As the strike by Unite union members in Bradford Council's libraries, museums and galleries service reached its ninth day, the strike hit a new milestone by successfully picketing out Cartwright Hall museum.
While the strike has closed most of the city's libraries when all-out action has taken place, this was the first time the strike had closed a museum, with other workers refusing to cross the picket line.
Public support for the strike was reflected in the teas and coffees brought to strikers by supporters, while volunteers from a library which the council had previously closed also joined the picket line.
These volunteers are under no illusion that they could provide the same service that fully trained librarians could, seeing their volunteering as the only alternative to the library remaining closed. But they also relied on expertise from the remaining council library staff and were fearful of the impacts further cuts across the council would have on them.
Given the savage cuts to library services across the district over the past decade, it's no wonder that there is such support, which has also been reflected in stalls run by Socialist Party members in the city centre.
The next round of action, due to start on 2 December, will see a full week of strikes, bringing the total number of strike days up to 14.
Please continue to send messages of support and donations FAO Mark Martin to Winwaed House, 64-66 Crossgates Road, Leeds, LS15 7NN, cheques payable to Unite the Union.
On 25 November, drivers and passenger escorts employed by Hackney 'SEND' Travel Assistance Service started their first day of their latest five-day strike. These Unite union members were joined by other trade unionists and supporters at their lively protest outside their depot.
The dispute was reignited after council bosses reneged on a previously agreed settlement.
The workers originally called off their strike in the long-running dispute over payments for working split shifts on 9 October. But the council is now insisting that the staff use contractual leave days for the training days agreed as part of the settlement.
The workers are extremely determined to win this dispute. It is clear that this dispute is worrying Labour-controlled Hackney council, as every day there is a strike the head of education is down at the depot!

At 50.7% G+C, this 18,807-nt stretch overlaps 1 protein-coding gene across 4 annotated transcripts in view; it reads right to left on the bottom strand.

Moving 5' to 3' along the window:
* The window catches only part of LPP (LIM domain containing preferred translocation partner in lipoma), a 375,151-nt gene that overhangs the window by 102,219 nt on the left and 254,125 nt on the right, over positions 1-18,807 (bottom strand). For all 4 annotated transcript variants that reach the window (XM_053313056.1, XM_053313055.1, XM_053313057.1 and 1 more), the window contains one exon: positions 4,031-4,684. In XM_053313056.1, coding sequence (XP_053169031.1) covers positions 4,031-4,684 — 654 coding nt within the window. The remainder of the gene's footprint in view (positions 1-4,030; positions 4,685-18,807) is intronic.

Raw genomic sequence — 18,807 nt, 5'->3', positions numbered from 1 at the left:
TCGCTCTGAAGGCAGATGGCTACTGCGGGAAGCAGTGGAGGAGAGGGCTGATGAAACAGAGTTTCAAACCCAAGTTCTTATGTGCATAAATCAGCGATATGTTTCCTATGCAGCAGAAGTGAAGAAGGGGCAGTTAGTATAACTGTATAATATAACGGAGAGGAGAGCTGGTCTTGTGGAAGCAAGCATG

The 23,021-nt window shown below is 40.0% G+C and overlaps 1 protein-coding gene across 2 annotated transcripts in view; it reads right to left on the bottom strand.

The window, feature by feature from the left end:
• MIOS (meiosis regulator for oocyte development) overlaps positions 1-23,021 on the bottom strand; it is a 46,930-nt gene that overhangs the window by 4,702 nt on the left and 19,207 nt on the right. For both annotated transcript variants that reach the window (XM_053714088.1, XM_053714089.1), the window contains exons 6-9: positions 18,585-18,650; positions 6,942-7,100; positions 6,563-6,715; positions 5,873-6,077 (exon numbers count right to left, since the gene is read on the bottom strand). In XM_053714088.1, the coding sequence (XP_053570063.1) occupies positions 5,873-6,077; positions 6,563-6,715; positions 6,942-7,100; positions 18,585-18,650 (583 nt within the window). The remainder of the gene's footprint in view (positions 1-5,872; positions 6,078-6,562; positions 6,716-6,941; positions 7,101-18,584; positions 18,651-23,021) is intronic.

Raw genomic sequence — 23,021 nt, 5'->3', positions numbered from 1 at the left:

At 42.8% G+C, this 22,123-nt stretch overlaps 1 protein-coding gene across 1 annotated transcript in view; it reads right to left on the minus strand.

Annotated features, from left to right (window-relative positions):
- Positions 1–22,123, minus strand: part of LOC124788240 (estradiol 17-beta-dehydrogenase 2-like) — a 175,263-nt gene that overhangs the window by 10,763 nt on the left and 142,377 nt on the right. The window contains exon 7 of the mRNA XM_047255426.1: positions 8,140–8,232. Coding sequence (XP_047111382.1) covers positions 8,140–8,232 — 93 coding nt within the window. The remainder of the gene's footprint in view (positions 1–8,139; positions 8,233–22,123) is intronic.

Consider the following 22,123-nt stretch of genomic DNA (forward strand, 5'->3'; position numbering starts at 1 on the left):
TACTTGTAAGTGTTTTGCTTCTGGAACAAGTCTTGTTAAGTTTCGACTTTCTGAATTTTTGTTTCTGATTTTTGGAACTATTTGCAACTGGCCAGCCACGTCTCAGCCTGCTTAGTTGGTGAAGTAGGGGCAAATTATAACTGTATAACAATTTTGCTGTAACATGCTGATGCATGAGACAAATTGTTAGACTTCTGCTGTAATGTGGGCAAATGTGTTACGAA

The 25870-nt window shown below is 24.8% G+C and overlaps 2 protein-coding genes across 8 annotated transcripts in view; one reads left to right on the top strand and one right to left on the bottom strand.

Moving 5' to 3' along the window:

"They made £5 million last year and the managers got big bonuses and large company cars, so where's the reward for us?" a striking Unite member at Westex Carpets told me on the picket line on 22 November.
Workers at Westex Carpets in Cleckheaton, West Yorkshire, are taking indefinite strike action after rejecting a 2.2% pay rise offer, which was then withdrawn by management.
For a long time the company was a family-run firm, but went through a management buyout around a decade ago and has recently been purchased by Victoria Carpets Group.
While the company has made over £5 million in pre-tax profits in both the last two years, some of the workers would be paid less than the minimum wage without earning production bonuses, and these have been eroded year-on-year as the minimum wage has increased.
Picketing is being organised by Unite union members across all three shifts at the plant, including a well-supported night shift picket.
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Porters, cleaners and security staff employed by Bradford Teaching Hospitals NHS Trust were celebrating a victory after the trust backed down from its privatisation plans.
The Unison union members had taken three weeks' strike action in the summer against plans to move them into a 'wholly owned subsidiary' company. The trust was left in no doubt that, had they decided to go ahead, they would have been faced with more strike action by workers who were determined to fight for their status as direct NHS employees.
The strike proved beyond all doubt the NHS workers are prepared to fight for their jobs, terms and conditions and that striking gets results!
The announcement came during the general election campaign in which the choices are clear - a vote for the Tory and Brexit Party privateers, or Corbyn's Labour Party which is committed to ending the privatisation of NHS jobs and services.
NHS workers, such as us in Mid Yorkshire and at Bradford who have won the battle to remain in the NHS, are looking to Labour to end the threat of privatisation and bring all outsourced staff back into the NHS.
RMT union members have been campaigning at stations across the north of England, culminating in a protest outside the headquarters of Northern Rail in Leeds.
They are fighting for the Living Wage Foundation's rate of £9 an hour (now £9.30 an hour) for gateline (ticket barrier) staff employed by Carlisle Security Services on the Arriva Rail North contract.
Carlisle has made £2-3 million in profit every year since its contract with Arriva started, while Arriva Rail North made £12.7 million in pre-tax profit in 2018. Meanwhile, 58% of Carlisle gateline staff say they are struggling to make ends meet in an RMT survey.
When Arriva won the contract to run the Northern franchise it pledged to 'use all reasonable endeavours' to ensure any contracting companies it used paid the Living Wage Foundation rates. RMT members branded the company 'hypocrites' as they leafletted the public.
The RMT is calling for people to sign the online petition at bit.ly/csslivingwage